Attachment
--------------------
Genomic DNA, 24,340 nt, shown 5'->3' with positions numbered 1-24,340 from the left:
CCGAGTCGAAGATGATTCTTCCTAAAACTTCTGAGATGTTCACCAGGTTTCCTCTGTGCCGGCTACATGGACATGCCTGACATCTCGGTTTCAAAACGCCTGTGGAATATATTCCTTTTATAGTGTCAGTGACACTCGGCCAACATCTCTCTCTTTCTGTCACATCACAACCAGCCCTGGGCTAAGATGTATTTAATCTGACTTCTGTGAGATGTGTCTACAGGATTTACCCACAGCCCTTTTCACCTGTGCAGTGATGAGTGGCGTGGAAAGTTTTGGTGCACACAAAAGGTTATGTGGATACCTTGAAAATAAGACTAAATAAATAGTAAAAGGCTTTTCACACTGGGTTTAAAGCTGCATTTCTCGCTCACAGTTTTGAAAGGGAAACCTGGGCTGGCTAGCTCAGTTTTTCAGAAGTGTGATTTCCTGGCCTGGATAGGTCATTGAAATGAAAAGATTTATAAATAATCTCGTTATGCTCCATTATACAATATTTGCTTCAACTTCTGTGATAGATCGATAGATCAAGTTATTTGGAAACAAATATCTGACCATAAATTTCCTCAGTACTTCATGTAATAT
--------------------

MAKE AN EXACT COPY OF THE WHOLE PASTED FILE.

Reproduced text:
Genomic DNA, 24,340 nt, shown 5'->3' with positions numbered 1-24,340 from the left:
CCGAGTCGAAGATGATTCTTCCTAAAACTTCTGAGATGTTCACCAGGTTTCCTCTGTGCCGGCTACATGGACATGCCTGACATCTCGGTTTCAAAACGCCTGTGGAATATATTCCTTTTATAGTGTCAGTGACACTCGGCCAACATCTCTCTCTTTCTGTCACATCACAACCAGCCCTGGGCTAAGATGTATTTAATCTGACTTCTGTGAGATGTGTCTACAGGATTTACCCACAGCCCTTTTCACCTGTGCAGTGATGAGTGGCGTGGAAAGTTTTGGTGCACACAAAAGGTTATGTGGATACCTTGAAAATAAGACTAAATAAATAGTAAAAGGCTTTTCACACTGGGTTTAAAGCTGCATTTCTCGCTCACAGTTTTGAAAGGGAAACCTGGGCTGGCTAGCTCAGTTTTTCAGAAGTGTGATTTCCTGGCCTGGATAGGTCATTGAAATGAAAAGATTTATAAATAATCTCGTTATGCTCCATTATACAATATTTGCTTCAACTTCTGTGATAGATCGATAGATCAAGTTATTTGGAAACAAATATCTGACCATAAATTTCCTCAGTACTTCATGTAATAT